We are constantly being bombarded by the food industry with ways to eat less sugar and ways to avoid it daily, but it can be tough to truly avoid it. Sugar is in practically everything, and it hides under a lot of different guises too: high fructose corn syrup, cane juice, glucose, sucrose, molasses, honey, and malt syrup, to name just a few. Even unsweetened foods contain an artificial or synthetic sweetener (saccharin, aspartame, sucralose and so on), which to date have received a lot of controversy over their long-term health effects. Sugar cravings however, can keep you stuck in a vicious cycle, as sugar gets absorbed quickly into the bloodstream, causing your blood sugar levels to spike, then they crash, leaving you craving more. As a result, I have put together a list of ways to eat less sugar and keep those cravings at bay!
1 Know Your Sugars
How often do you reach for one of the many ways to eat less sugar and discover there’s a hidden sugar listed on the nutrition label? Sugar as we know it is naturally derived from sugar cane, sugar beet, corn or fruit. Simple sugars are called monosaccharides and include glucose, fructose and galactose. Table or granulated sugar is commonly known as sucrose, and sucrose along with maltose and lactose are all considered disaccharides. Artificial sweeteners like saccharin, sucralose, aspartame, are man-made and are currently undergoing research studies for their long-term health effects. Sugar is added to all sorts of products and the American Heart Association recommends women consume 6 teaspoons of added sugar a day (that’s 100 calories-worth)! In reality, the majority of us probably consume closer to double that amount.
2 Avoid Iced Coffees and Teas
Speaking of only consuming 6 teaspoons of added sugar a day, it’s often the drinks we consume that bump that number up. For instance, energy drinks can contain approximately 7 teaspoons of sugar per can, enhanced waters up to 8 teaspoons of sugar per bottle, while iced teas can contain more than 9 teaspoons per serving! Avoiding soda altogether is usually the best way to go, since one can of coca-cola contains about 12 teaspoons of sugar, and that's not the only sugar-packed soda out there. The majority of canned sodas also contain high amounts of fructose corn syrup, which triggers about the same intermediate insulin release as table sugar, because it contains equal amounts of glucose and fructose.
3 Add Protein and Fats
Reach for some protein, ‘healthy fats,’ and add more fiber to your diet, for they'll all help to slow down the release of blood sugar into your bloodstream and keep you feeling fuller for longer. Proteins like tofu, eggs, dairy, fish, poultry and beans all help to stabilize your blood sugar levels. Fats are a key player because, although they are rich in calories, they help you feel fuller for longer, thus decreasing your desire for sugar and sugary-like substances. Try consuming ‘healthy’ fats like avocados, olive oil, or reach for a handful of peanuts or almonds or even some pumpkin seeds if in need of a snack, for they're all rich in ‘healthy fats’ like monounsaturated and polyunsaturated fats.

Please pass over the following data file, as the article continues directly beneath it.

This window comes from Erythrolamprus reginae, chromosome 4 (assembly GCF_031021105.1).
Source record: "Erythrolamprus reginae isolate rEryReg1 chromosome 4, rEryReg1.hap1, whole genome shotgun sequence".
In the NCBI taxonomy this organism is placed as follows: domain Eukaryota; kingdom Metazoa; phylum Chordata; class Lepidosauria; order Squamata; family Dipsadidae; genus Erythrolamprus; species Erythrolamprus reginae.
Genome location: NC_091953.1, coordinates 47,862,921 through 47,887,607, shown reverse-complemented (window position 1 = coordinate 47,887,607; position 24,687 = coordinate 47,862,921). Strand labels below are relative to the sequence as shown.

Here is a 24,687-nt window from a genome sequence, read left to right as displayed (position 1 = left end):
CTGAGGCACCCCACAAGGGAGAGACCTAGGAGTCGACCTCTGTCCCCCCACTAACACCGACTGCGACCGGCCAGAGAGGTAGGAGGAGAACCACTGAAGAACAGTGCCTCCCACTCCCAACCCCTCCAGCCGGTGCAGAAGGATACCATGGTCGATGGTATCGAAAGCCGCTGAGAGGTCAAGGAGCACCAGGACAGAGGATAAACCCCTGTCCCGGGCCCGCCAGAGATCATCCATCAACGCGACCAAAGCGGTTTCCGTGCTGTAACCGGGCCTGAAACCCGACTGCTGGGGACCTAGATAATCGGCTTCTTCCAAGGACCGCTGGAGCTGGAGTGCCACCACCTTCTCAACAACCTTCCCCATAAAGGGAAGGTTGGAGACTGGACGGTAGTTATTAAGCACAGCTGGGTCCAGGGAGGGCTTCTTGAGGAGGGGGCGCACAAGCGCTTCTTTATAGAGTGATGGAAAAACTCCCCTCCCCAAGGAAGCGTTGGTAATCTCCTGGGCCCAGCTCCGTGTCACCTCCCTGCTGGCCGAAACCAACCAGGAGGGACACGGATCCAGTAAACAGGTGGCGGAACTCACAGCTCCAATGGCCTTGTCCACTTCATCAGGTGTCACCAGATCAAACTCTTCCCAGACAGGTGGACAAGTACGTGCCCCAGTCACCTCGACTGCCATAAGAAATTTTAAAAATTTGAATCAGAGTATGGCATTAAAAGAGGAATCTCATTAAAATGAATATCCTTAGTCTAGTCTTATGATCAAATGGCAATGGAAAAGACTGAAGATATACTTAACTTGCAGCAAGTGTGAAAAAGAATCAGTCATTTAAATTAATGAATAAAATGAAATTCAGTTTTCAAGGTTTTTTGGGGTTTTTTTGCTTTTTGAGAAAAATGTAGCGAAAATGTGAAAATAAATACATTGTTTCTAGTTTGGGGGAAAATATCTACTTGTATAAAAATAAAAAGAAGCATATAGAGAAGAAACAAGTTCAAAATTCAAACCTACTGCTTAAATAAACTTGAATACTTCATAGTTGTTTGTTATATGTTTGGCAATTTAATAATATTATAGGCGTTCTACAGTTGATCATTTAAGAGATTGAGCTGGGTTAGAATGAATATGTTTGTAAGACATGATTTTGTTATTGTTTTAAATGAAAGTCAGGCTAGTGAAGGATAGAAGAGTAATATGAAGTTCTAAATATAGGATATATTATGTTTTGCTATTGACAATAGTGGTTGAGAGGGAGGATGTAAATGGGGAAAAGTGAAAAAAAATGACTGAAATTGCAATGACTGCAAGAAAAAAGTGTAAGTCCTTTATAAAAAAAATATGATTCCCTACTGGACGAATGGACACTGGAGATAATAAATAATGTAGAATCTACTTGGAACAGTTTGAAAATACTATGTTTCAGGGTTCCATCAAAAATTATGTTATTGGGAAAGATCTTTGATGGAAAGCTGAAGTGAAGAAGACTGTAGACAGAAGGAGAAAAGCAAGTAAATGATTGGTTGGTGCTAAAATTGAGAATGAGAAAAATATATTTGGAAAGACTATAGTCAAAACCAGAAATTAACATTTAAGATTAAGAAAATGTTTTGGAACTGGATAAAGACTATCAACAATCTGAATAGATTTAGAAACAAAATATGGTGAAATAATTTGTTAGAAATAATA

4 Avoid Artificial Sweeteners
Resist the diet sodas, sugar-free chocolates, and packets of artificial sweeteners in your lattes and iced teas. They 'mess up' your taste for ‘sweet’ as your brain and body expects nutrients and calories when you consume something sweet, and artificial sweeteners don’t give you those things. This may be partially why artificial sweeteners are associated with weight gain—not weight loss, according to the Yale Journal of Biology and Medicine.
5 Cook with Herbs and Spices
There are natural herbs and spices out there that can add a natural sweet flavor to your dishes, like vanilla bean, vanilla extract, cinnamon, cardamom, and citrus zests. They're all zero calories too. If you order an unsweetened latte, add flavor by using cocoa powder or a touch of vanilla. Skip the flavored oatmeal and add some cinnamon, nutmeg, or ginger to it. According to a meta-analysis in the Journal of Medicinal Food, cinnamon has been shown to naturally regulate blood sugar, which helps control your appetite. An added bonus in my opinion!
6 Don’t Go Cold Turkey
Going cold turkey and completely eliminating sugar from your diet is not realistic. Instead cut back gradually. Remember that there's a lot of sugar in alcoholic beverages too, so If you normally consume two glasses of wine per evening, try cutting back to one glass to finally half a glass. If you regularly enjoy sweetened yoghurts, try mixing them with half of a plain yoghurt instead; then try plain yoghurt with fresh fruit (to give it that added natural sweetness).
7 Don’t Give up
At first, cutting down on sugar will feel like an impossible task. Eventually, your taste buds will adjust and you will start to notice the sweetness levels when you consume it. Super-sweet foods like ice cream, fudge and candies will start to taste too sweet to you. If you would normally reach for a whole chocolate bar, you’ll find that a couple of squares will be sufficient.
Sugar and its sweet substitutes can be challenging to cut out of your diet but with all of the negative press linking sugar with obesity, type 2 diabetes, heart disease, cavities, certain cancers, acne as well as other forms of accelerated aging, I say it’s enough to start cutting back slowly and surely. Do you have any tips you can share with others to help us all consume less of the sweet stuff? What do you do that helps keep the sweet cravings at bay?
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